I have been in university for several years now and yet this year was the first year I went to the main city firework display on bonfire night. I love bonfire night and it was a bit strange that I had not been before. When I left the house though, I realised that I didn't want to be a student on bonfire night. For me, bonfire night has always been and will always be a family occasion. Bonfires are something that I have come to associate with my Dad. It was a regular occurrence to come home after school to find the house locked and Dad at the bottom of the garden adding freshly trimmed branches to a smouldering fire. Having got over my frustration at being locked out, I would put on some wellies and help put wood on the fire, enjoying the smell of the smoke and the warmth of the fire. My hands and arms stung from scratches off the wood, my eyes stung from the smoke and my toes ached from the cold. Stand too close and you'd get smoke and ash all over you, stand to far away and you'd freeze. I hate the connotations with the dark green coloured area of any local supermarket when I say this, but it was a wonderfully organic experience.
I remember bonfire nights clearly too. One year we had it in our own garden with some kids who my Dad was tutor to at school. The fireworks were cheap and probably a bit damp, so they didn't work too well, but it just made it more exciting when a roman candle actually worked for a while!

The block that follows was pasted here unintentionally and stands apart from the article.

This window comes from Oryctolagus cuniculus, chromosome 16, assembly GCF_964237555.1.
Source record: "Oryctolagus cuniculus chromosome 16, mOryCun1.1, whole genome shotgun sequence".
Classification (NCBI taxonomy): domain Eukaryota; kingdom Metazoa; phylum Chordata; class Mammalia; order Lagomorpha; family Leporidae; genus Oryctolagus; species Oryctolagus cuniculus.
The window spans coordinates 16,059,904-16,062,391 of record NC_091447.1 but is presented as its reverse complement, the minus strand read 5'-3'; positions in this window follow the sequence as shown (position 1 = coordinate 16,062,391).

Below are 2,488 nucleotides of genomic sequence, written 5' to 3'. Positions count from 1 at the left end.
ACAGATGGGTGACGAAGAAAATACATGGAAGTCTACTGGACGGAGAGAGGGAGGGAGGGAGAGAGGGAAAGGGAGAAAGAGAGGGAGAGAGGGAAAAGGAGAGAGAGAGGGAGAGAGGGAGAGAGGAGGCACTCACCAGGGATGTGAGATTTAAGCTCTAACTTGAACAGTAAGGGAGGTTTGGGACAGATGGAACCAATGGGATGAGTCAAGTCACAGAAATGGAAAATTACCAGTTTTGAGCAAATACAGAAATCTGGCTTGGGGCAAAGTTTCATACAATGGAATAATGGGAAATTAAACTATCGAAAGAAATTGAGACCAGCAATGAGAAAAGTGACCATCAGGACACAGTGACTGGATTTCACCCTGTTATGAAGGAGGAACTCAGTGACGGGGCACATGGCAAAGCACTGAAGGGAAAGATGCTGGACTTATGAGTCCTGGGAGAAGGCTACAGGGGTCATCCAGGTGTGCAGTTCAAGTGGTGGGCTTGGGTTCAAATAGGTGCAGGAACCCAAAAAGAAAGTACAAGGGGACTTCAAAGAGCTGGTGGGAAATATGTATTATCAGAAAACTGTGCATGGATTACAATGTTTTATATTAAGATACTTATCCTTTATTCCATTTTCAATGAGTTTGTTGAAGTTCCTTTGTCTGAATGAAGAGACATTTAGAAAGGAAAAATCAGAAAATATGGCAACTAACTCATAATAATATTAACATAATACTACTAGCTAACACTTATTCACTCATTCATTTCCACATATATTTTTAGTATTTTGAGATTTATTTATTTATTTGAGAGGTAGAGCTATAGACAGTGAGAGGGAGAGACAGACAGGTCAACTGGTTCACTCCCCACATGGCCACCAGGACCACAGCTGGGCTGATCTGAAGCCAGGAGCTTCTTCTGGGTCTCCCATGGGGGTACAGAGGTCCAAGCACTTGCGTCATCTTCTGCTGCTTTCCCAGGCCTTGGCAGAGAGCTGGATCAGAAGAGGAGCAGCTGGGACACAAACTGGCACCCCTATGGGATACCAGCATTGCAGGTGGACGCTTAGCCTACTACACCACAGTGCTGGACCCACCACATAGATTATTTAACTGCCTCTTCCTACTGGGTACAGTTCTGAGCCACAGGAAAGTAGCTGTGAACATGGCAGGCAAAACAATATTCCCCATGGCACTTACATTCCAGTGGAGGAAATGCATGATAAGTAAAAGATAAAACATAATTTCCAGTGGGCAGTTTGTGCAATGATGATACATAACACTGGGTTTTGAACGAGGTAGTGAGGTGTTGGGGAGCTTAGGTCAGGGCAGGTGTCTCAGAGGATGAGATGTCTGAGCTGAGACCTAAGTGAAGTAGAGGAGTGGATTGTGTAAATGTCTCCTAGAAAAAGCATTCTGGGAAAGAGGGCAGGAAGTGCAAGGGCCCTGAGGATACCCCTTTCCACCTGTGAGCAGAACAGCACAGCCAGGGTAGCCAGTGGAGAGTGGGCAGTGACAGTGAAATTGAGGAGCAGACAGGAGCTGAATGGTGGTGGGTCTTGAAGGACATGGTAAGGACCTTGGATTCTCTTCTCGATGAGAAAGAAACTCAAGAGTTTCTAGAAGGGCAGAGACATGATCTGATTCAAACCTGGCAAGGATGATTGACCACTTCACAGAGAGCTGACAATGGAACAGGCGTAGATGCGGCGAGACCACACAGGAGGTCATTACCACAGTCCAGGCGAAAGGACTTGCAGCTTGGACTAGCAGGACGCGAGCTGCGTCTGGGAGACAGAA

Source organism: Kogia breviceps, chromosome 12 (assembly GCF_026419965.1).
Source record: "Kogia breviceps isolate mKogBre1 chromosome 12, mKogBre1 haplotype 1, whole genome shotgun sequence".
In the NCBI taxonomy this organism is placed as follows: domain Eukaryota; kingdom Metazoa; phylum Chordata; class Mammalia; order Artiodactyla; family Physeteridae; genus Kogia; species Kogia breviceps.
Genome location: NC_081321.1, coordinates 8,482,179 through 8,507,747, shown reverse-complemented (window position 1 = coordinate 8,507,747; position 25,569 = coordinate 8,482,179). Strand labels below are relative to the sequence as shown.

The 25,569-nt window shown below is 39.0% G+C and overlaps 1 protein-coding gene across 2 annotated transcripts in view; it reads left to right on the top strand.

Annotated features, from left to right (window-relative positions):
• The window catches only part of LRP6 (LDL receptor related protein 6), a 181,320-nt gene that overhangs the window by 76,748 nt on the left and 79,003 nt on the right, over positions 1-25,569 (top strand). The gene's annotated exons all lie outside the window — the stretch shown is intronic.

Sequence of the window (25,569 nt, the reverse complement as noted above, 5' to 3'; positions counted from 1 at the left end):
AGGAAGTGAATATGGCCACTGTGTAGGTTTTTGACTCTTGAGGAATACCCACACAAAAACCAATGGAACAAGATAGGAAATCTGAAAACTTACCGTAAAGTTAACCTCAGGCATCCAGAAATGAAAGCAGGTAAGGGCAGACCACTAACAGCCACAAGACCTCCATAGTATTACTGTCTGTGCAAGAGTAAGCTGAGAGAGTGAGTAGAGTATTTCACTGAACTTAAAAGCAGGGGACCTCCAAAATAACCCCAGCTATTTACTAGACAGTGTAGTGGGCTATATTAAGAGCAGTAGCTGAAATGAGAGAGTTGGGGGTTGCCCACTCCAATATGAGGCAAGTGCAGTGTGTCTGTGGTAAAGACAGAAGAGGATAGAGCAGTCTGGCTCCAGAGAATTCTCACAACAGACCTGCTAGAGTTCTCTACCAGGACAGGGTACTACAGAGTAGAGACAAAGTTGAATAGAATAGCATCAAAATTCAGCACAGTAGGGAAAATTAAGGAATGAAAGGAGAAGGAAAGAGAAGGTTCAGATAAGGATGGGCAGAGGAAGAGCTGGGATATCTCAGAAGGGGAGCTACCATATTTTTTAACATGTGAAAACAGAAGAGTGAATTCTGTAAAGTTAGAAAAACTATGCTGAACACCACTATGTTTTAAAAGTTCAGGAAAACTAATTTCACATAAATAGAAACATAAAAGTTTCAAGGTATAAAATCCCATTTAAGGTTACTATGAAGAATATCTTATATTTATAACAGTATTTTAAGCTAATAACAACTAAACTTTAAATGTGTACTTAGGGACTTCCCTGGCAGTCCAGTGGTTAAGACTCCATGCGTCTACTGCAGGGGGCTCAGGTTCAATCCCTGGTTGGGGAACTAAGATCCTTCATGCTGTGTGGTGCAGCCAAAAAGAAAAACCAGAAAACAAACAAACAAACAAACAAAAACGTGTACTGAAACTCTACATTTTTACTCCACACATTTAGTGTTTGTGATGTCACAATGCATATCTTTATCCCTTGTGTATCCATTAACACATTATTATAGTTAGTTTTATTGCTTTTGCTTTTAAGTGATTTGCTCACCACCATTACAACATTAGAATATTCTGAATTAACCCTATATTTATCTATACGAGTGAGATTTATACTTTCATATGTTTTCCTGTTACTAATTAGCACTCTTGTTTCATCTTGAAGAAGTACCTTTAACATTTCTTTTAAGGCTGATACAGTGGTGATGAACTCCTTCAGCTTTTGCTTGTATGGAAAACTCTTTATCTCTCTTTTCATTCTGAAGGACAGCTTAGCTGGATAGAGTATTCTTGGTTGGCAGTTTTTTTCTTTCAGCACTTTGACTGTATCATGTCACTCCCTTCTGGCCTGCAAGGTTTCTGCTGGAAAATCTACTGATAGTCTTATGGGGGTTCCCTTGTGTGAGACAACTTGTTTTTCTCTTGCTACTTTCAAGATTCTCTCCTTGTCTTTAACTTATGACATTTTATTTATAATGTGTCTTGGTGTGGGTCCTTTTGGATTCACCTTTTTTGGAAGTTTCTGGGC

A different time we went to a quaker's house, where there was a massive bonfire. We were enjoying some food, chatting, staring at the fire. As I stood there, my side nearest the fire prickled with the heat, while the other was numb with cold.
One time a family who we knew with kids called Kim and Becky hosted a bonfire night celebration. I remember the paths round the garden being lit with candles, bobbing for apples, going inside for a paper plate with some buffet food, and of course the huge bonfire and fireworks.
One year we went to a bonfire at the school where my Dad taught, and tried to make out the faces of the school children who I knew, even though they were up to ten years older than me, in the flickering light.
Probably the earliest bonfire night I remember was the year we went to a house with a boy called Sholto. I don't remember much, but the whole family came and shared the experience of watching the powerful flames in the middle, flowing at a hundred miles an hour round the charred logs, roaring and shining pure heat at us. It was magical.
There were other bonfire nights through the years of course, but every time, bonfire night has been a family occasion for me. It's amazing how you can bond with anyone young or old, just by watching a fire in fascination, as it dances and billows.
Today there were lots of families at the celebrations as well as others. I would prefer to be in a family there than in a student group in their little bubble where everything happens at breakneck speed over a phone or internet connection, or in a bunch of schoolkids dashing round the fairground. No, for me, time stands still next to a bonfire. Part of me longs to be alone, part of me wants to share the moment quietly with someone who I feel completely at ease with, maybe my sister or my uncle. For once I was glad to be in universityland on my own, I wasn't looking through the crowd for people I knew, I was just floating backwards and forwards through time, leaning over the railings towards the bonfire.